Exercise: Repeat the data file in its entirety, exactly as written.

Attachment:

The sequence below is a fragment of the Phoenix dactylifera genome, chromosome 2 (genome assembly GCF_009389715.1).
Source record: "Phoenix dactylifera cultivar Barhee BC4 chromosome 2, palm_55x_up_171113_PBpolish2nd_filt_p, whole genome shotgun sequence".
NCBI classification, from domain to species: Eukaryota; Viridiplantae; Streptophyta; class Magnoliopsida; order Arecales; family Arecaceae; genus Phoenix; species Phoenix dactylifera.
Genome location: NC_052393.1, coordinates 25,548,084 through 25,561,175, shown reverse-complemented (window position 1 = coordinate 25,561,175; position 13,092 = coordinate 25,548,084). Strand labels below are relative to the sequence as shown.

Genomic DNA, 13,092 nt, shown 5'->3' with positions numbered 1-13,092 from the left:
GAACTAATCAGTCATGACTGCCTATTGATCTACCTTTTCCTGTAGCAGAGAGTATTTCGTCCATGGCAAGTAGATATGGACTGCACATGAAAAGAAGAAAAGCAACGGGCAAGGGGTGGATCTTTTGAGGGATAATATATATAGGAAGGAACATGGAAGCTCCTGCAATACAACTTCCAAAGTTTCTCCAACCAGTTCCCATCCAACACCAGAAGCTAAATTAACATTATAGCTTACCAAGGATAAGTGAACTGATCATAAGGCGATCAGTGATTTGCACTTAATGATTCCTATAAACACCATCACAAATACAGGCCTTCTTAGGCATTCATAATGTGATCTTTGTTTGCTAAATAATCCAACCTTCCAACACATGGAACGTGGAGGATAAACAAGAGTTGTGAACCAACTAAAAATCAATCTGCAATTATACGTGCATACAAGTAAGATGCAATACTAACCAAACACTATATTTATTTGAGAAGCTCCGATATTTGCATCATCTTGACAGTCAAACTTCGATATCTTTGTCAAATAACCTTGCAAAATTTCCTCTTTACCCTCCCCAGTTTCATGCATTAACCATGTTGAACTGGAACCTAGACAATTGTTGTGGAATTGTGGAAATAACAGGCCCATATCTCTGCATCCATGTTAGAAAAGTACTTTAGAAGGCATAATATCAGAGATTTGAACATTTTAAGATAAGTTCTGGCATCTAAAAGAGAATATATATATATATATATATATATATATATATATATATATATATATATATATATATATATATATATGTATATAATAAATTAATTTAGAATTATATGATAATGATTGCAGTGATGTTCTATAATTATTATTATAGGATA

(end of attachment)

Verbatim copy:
The sequence below is a fragment of the Phoenix dactylifera genome, chromosome 2 (genome assembly GCF_009389715.1).
Source record: "Phoenix dactylifera cultivar Barhee BC4 chromosome 2, palm_55x_up_171113_PBpolish2nd_filt_p, whole genome shotgun sequence".
NCBI classification, from domain to species: Eukaryota; Viridiplantae; Streptophyta; class Magnoliopsida; order Arecales; family Arecaceae; genus Phoenix; species Phoenix dactylifera.
Genome location: NC_052393.1, coordinates 25,548,084 through 25,561,175, shown reverse-complemented (window position 1 = coordinate 25,561,175; position 13,092 = coordinate 25,548,084). Strand labels below are relative to the sequence as shown.

Genomic DNA, 13,092 nt, shown 5'->3' with positions numbered 1-13,092 from the left:
GAACTAATCAGTCATGACTGCCTATTGATCTACCTTTTCCTGTAGCAGAGAGTATTTCGTCCATGGCAAGTAGATATGGACTGCACATGAAAAGAAGAAAAGCAACGGGCAAGGGGTGGATCTTTTGAGGGATAATATATATAGGAAGGAACATGGAAGCTCCTGCAATACAACTTCCAAAGTTTCTCCAACCAGTTCCCATCCAACACCAGAAGCTAAATTAACATTATAGCTTACCAAGGATAAGTGAACTGATCATAAGGCGATCAGTGATTTGCACTTAATGATTCCTATAAACACCATCACAAATACAGGCCTTCTTAGGCATTCATAATGTGATCTTTGTTTGCTAAATAATCCAACCTTCCAACACATGGAACGTGGAGGATAAACAAGAGTTGTGAACCAACTAAAAATCAATCTGCAATTATACGTGCATACAAGTAAGATGCAATACTAACCAAACACTATATTTATTTGAGAAGCTCCGATATTTGCATCATCTTGACAGTCAAACTTCGATATCTTTGTCAAATAACCTTGCAAAATTTCCTCTTTACCCTCCCCAGTTTCATGCATTAACCATGTTGAACTGGAACCTAGACAATTGTTGTGGAATTGTGGAAATAACAGGCCCATATCTCTGCATCCATGTTAGAAAAGTACTTTAGAAGGCATAATATCAGAGATTTGAACATTTTAAGATAAGTTCTGGCATCTAAAAGAGAATATATATATATATATATATATATATATATATATATATATATATATATATATATATATATATATATGTATATAATAAATTAATTTAGAATTATATGATAATGATTGCAGTGATGTTCTATAATTATTATTATAGGATA